Recovering from Drug and Alcohol Addiction: How to Maintain Self-Esteem and Practice Self-Love

Kind Over Matter would like to thank Seasons In Malibu for sponsoring this post.

Anyone who has struggled with, or loved someone through, a drug or alcohol addiction knows that recovery is not an easy process. The emotional strain of addiction doesn’t lift immediately when recovery begins. Instead, new feelings of guilt and poor self-esteem often begin to arise. For a recovering addict these feelings can be crippling.

To conquer the self-defeating thoughts and negative self-talk that is common during recovery, it’s important to not only continue to work with your recovery team, but to also keep a few techniques in your arsenal that can help you improve your self-esteem during the process.

Extend Forgiveness to Yourself

One of the most crucial steps to overcoming addiction and learning to love yourself is to give yourself the freedom to forgive. Not just to forgive others who have played various roles in your life story, but to forgive yourself when you misstep. Not every day in recovery is going to be a good one. There may be times when you fault yourself for everything that’s gone wrong in the past.

Consider what kind of role you really played in past situations and actively make a point of forgiving yourself. Do it aloud in the mirror, if you have to. Recognize that you cannot change the decisions you’ve made in the past – you can only do your best going forward. You’ll begin to understand that continuing to resent yourself will only make your recovery more difficult. Then, try your best to let it go.

Every Little Step Counts

Know that even though you’ll have your emotional ups and downs throughout the recovery process, feeling low (or even depressed) is a normal part of your journey. Don’t give in to the thought that slow progress or a blue mood means you’re somehow failing. Every tiny success, every day of sobriety, every little moment of peace should be celebrated as a step toward healing from addiction.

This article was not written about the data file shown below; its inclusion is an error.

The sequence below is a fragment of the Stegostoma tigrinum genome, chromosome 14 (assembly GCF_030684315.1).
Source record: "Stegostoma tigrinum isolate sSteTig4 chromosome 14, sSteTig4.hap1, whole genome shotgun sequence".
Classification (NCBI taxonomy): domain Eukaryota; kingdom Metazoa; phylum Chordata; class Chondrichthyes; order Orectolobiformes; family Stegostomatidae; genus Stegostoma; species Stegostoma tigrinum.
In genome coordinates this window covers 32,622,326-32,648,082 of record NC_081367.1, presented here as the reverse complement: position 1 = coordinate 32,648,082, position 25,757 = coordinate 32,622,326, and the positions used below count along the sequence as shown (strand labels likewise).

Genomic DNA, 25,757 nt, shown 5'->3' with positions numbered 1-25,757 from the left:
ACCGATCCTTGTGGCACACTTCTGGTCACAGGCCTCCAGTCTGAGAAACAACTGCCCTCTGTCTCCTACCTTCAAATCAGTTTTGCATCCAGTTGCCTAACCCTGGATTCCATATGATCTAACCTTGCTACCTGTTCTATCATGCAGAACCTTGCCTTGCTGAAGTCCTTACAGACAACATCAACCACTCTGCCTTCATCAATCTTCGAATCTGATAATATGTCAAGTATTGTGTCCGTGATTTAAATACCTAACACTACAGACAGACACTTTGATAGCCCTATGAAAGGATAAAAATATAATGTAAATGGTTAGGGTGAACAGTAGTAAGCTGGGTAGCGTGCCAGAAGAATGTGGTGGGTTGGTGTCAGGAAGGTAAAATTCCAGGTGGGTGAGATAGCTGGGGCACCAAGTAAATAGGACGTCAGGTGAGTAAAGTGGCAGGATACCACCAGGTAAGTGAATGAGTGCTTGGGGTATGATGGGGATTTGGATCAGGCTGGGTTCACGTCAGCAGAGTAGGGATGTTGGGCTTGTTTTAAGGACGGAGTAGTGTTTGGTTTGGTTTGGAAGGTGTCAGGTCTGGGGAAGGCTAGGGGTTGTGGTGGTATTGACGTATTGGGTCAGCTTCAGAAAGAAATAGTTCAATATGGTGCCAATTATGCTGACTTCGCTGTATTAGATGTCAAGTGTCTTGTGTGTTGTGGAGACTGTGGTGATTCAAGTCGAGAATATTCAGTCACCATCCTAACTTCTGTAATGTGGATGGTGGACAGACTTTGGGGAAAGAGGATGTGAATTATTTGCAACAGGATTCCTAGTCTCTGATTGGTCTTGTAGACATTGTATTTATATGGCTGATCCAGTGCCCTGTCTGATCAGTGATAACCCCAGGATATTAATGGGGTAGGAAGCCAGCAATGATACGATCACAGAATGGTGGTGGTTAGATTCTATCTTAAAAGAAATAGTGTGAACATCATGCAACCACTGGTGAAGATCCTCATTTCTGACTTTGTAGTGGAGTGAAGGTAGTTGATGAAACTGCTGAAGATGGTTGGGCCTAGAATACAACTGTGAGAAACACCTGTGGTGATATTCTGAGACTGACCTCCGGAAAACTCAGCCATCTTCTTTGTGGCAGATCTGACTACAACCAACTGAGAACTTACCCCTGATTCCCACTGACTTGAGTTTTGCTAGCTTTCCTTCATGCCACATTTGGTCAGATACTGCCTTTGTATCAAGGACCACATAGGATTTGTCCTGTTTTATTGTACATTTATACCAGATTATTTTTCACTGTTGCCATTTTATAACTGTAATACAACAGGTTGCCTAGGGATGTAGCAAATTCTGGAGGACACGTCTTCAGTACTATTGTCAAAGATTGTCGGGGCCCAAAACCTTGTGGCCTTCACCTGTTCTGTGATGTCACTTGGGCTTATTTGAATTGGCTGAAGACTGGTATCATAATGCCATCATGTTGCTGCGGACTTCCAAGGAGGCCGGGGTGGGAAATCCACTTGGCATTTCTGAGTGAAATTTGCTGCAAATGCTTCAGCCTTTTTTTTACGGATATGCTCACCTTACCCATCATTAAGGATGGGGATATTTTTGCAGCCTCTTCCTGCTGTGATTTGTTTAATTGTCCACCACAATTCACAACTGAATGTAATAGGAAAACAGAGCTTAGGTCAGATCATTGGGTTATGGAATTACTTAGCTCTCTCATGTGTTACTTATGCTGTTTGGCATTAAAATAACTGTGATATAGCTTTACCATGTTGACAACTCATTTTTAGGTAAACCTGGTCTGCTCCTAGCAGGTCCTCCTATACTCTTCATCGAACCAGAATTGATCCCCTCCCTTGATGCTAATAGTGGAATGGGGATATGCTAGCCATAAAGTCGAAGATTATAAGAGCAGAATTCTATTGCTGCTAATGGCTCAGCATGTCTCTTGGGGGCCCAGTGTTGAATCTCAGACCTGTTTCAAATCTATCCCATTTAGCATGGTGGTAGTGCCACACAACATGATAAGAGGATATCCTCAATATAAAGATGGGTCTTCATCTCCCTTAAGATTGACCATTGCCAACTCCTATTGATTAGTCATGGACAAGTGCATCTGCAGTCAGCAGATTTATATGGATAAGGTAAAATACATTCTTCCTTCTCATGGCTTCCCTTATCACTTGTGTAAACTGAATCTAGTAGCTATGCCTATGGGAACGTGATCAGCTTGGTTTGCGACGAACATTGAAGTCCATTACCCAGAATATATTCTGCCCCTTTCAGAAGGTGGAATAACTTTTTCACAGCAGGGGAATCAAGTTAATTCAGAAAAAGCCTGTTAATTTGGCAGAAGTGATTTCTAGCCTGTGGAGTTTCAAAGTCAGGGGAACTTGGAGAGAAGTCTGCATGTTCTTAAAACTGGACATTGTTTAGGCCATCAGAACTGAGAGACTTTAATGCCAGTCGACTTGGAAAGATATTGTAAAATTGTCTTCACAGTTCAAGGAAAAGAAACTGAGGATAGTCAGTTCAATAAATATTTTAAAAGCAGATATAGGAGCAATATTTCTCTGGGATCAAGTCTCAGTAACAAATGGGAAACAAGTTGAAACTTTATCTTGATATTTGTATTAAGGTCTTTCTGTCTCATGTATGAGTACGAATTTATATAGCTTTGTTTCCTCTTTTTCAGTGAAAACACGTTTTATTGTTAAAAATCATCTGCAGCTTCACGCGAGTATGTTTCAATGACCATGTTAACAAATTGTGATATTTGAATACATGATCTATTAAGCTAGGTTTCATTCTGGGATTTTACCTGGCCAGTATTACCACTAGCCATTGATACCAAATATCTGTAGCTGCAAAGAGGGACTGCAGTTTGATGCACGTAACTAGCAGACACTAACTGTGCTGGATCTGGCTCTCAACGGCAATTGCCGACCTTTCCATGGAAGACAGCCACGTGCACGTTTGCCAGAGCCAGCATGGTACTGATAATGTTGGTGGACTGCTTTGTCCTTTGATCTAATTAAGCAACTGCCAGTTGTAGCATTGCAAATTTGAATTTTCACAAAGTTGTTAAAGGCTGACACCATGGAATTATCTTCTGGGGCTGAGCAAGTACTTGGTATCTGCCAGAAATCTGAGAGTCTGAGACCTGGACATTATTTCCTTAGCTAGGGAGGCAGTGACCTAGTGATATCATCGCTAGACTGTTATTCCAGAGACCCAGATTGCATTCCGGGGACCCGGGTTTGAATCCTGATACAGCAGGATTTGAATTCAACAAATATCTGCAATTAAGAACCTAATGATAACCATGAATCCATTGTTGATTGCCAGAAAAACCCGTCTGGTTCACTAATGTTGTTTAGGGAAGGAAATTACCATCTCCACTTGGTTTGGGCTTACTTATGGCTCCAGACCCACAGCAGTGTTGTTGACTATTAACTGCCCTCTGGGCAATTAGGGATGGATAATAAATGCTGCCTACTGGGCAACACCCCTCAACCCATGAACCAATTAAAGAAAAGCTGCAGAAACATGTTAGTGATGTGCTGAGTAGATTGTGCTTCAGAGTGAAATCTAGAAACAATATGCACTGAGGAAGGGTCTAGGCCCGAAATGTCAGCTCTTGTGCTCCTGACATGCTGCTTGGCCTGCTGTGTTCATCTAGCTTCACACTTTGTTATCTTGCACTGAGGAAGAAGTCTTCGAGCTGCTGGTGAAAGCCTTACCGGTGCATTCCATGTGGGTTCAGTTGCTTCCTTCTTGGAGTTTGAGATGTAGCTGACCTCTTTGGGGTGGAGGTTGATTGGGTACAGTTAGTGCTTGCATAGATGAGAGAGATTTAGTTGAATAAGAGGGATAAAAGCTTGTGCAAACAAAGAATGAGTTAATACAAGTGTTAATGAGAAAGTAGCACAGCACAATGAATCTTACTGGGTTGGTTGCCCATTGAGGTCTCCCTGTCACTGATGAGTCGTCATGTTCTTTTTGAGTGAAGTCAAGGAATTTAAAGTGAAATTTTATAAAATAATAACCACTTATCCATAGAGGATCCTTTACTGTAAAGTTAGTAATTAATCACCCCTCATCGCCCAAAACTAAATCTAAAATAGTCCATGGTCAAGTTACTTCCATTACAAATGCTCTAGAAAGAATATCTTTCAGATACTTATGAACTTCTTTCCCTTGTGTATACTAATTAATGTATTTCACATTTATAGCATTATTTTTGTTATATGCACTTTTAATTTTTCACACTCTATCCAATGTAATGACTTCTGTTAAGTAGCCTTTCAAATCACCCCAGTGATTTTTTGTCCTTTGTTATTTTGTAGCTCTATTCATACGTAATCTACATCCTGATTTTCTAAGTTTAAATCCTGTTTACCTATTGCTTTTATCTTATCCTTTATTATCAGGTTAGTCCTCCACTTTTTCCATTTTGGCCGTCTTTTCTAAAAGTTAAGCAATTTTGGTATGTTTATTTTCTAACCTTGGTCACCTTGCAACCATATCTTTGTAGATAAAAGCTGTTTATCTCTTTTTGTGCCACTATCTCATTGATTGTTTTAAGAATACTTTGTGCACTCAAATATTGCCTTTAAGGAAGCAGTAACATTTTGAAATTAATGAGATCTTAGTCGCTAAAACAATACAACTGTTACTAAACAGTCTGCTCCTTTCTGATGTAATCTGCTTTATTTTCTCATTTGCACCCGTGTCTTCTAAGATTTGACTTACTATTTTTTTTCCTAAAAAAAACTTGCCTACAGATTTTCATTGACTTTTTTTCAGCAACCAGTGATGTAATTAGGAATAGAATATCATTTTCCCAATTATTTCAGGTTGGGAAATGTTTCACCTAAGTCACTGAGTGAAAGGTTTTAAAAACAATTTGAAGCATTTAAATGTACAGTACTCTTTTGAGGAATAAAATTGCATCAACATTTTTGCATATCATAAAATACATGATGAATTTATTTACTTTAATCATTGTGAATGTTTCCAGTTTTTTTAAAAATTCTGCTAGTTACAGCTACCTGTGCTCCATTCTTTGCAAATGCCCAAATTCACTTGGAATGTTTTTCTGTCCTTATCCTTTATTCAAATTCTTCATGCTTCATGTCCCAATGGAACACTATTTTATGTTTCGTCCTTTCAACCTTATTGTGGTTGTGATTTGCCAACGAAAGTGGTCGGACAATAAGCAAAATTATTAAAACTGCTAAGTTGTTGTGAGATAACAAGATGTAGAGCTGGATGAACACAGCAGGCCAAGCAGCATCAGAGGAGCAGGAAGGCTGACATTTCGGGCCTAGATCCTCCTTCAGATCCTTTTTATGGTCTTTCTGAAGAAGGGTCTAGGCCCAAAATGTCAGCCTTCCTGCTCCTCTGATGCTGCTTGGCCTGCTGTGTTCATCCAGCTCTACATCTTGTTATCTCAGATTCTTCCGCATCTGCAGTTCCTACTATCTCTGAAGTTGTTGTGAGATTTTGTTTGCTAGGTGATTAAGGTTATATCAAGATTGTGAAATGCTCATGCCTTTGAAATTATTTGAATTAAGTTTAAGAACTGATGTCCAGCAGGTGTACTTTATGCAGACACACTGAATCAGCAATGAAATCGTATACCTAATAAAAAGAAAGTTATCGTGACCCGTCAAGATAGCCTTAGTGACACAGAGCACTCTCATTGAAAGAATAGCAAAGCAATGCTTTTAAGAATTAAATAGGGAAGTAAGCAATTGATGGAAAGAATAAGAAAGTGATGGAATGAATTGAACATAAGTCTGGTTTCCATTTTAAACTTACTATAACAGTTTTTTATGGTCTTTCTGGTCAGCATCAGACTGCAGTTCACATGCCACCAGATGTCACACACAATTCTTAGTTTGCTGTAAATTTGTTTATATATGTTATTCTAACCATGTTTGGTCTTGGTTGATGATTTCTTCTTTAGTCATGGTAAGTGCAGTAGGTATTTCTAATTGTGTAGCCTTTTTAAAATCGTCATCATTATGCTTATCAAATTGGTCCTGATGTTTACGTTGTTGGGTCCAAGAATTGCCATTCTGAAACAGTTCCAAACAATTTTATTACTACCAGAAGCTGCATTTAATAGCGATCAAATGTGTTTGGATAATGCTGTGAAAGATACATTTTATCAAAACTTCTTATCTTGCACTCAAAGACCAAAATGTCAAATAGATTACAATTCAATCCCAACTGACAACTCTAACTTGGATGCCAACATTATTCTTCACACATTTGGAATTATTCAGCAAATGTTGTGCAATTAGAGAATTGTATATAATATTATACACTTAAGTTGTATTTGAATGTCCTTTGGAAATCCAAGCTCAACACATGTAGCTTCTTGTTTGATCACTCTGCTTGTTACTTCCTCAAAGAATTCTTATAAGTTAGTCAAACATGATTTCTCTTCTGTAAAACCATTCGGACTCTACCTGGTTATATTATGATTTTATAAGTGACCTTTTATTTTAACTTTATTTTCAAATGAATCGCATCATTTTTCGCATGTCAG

Learn to Accept Your Inherent Self-Worth

Think about someone you love for a moment. Do their past mistakes change how much you love that person, or do they still retain a certain value that can’t be taken away? Chances are, you view them as worthy of love regardless of past decisions. When you’re going through recovery, it can be hard to believe that you, too, have a value to others that cannot be tarnished.

When we’re in a dark place, we tend to place our self-worth in the wrong places. For those addicted to drugs or alcohol it’s common to place self-worth on the things that they’ve done or not done in the past. Instead of focusing on what you think you should have done or accomplished, focus on those things you value in others. Do you try your best to listen? Do you spread kindness? Are you generous when it comes to giving love to your family, friends and/or partner?

Once you are able to shift the basis of your worth away from material things and past decisions and onto the things that make you inherently valuable, you’ll begin to let go of much of that guilt and shame you carry as a result of addiction.

Actively Practice Being Kind to Yourself

Kindness is often easier to give than it is to receive – especially when it’s coming from yourself. So, to borrow a tried-and-true phrase from Alcoholics Anonymous, sometimes you have to “Fake it ‘til you make it.” Being kind to yourself can start with small things, like repeating positive affirmations or mantras to yourself throughout the day. Simple statements like “I am a good person” or “I do my best every day” and “I love and accept myself as I am” are good places to start.

You may roll your eyes at first, but eventually the constant repetition of positive self-talk can help you actually re-wire the way you think about yourself. Even if you don’t feel like these types of affirmations are for you, small acts of self-love and kindness like appreciating how nice your hair looks or how much you like your own handwriting, can add up to a real increase in self-esteem in the end.

Try, Try Again

Recovery isn’t a straight path and it’s not the same for everyone. Remember that everyone stumbles and that you’re not alone on your voyage toward sobriety. As you incorporate these self-esteem strategies into your daily life, there are going to be those days where things don’t go as planned and you feel like you’ve “fallen off the wagon.” It’s during those times that forgiving yourself and remembering your self-worth will become most important.

If at first you don’t succeed, don’t let yourself fall back into the destructive habits of self-blame, guilt and shame. You’re not a failure and this isn’t a race to the finish line. This is a lifelong journey and you’ve already taken the first step.

Sheila Shilati, Psy.D., is COO of Seasons In Malibu, a CARF-accredited, dual diagnosis addiction treatment center specializing in addiction treatment, trauma and mental health. She has introduced cutting-edge intervention models with compassionate care and the highest credentialed staff. Dr. Shilati is mindful of the ever-changing landscape of recovery and the ways in which clients best respond to treatment.

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